It is hornbook law that the sovereign cannot be sued without its consent. Without express statutory waiver of immunity, no such suit can be maintained. Such a statute must be strictly construed since the United States may consent on those terms and conditions which Congress chooses, and those alone. This principle has already been recognized by many courts in the refusal to entertain a suit in which the United States is joined with its employee. *359 The brilliant analysis of Judge Yankwich in Uarte v. United States, D.C., 7 F.R.D. 705,[2] should settle for all time this matter of the joinder of the United States with other defendants under this particular act. Under the circumstances here, the consent of the United States was not conferred by the statute expressly and therefore cannot be obtained by the order of the court or by the consent of the United States Attorney. Since the question is a jurisdictional one, the time at which the objection was made cannot be considered. It is as valid if made at the end of the case as at the beginning. It does not depend upon the consent of the parties, but the power of the court to act.

The technical difficulties and practical considerations which reinforce the eminently proper decision in the Uarte case are illustrated by the cause at bar. The joinder of the United States with Prencipe, already a defendant, created a situation which was intolerable at the outset. The plaintiff tried to remedy this by dismissing as to the employee. Furthermore, as to the other defendants besides the United States, plaintiff had the right guaranteed by the Constitution to jury trial. Amend. 7. The other defendants as against the plaintiff also had the right to jury trial, but these incidents clearly illuminate the fact that the whole nature of the proceeding underwent a complete change the instant the United States became a party, and that there could be no reconciliation of the divergencies so created. If joinder of the sovereign were permitted under these circumstances, it would be easy for the plaintiff to combine with an individual defendant to throw the liability on the United States. This is a danger which all attorneys recognize in a case brought against two defendants jointly and severally.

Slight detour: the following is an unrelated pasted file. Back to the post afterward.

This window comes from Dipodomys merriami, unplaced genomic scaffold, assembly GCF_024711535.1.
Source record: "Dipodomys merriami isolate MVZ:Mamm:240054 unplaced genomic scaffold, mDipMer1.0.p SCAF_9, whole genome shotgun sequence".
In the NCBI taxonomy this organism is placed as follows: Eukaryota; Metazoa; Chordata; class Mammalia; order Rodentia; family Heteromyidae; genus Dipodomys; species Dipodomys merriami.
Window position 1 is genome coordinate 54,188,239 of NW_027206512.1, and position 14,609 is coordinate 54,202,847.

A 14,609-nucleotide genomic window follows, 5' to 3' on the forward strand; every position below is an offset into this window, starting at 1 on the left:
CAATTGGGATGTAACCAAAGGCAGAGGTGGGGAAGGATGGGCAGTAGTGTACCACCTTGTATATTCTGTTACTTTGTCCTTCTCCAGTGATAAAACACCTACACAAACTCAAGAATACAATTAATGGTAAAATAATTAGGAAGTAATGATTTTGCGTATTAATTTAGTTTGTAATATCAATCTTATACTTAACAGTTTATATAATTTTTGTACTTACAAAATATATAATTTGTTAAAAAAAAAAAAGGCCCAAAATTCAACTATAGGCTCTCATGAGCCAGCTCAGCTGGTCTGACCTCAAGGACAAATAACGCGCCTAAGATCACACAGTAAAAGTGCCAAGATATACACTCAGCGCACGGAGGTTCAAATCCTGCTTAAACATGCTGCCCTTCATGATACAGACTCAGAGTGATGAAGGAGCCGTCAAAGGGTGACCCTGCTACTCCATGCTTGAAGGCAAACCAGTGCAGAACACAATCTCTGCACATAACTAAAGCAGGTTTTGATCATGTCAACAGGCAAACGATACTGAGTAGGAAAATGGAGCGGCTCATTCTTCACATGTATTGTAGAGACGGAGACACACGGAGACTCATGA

The practical mischief is accomplished when the United States is made a party either at the beginning with other individual defendants or is added after the suit is commenced. There is only one positive cure for the situation, and that is the dismissal of the action as a whole. Plaintiff may then pursue whatever remedy she may have either against the United States or the other defendant or defendants. If the court were to choose which of the defendants the plaintiff should pursue, that might work a hardship to plaintiff. On the other hand, by choosing the United States, the court might saddle the Government with liability, where, if left to her own device, plaintiff might have chosen another. If the court dismisses the United States for lack of jurisdiction and proceeds with the trial, still the question of jury arises. While the court has, without the presence of a jury, made a determination as to the facts of this case and is ready to dismiss upon the merits, it is now believed that this is not the appropriate solution. If the court had no jurisdiction of the action at the time of trial, the court acquired none. The only possible determination is that the action be dismissed as to all parties.

Findings and judgment may be prepared dismissing the cause for lack of jurisdiction as to all parties.


[1] 28 U.S.C.A. ยง 2671 et seq.

[2] See also Drummond v. United States, D.C., 78 F. Supp. 730; Donovan v. McKenna, D.C., 80 F. Supp. 690.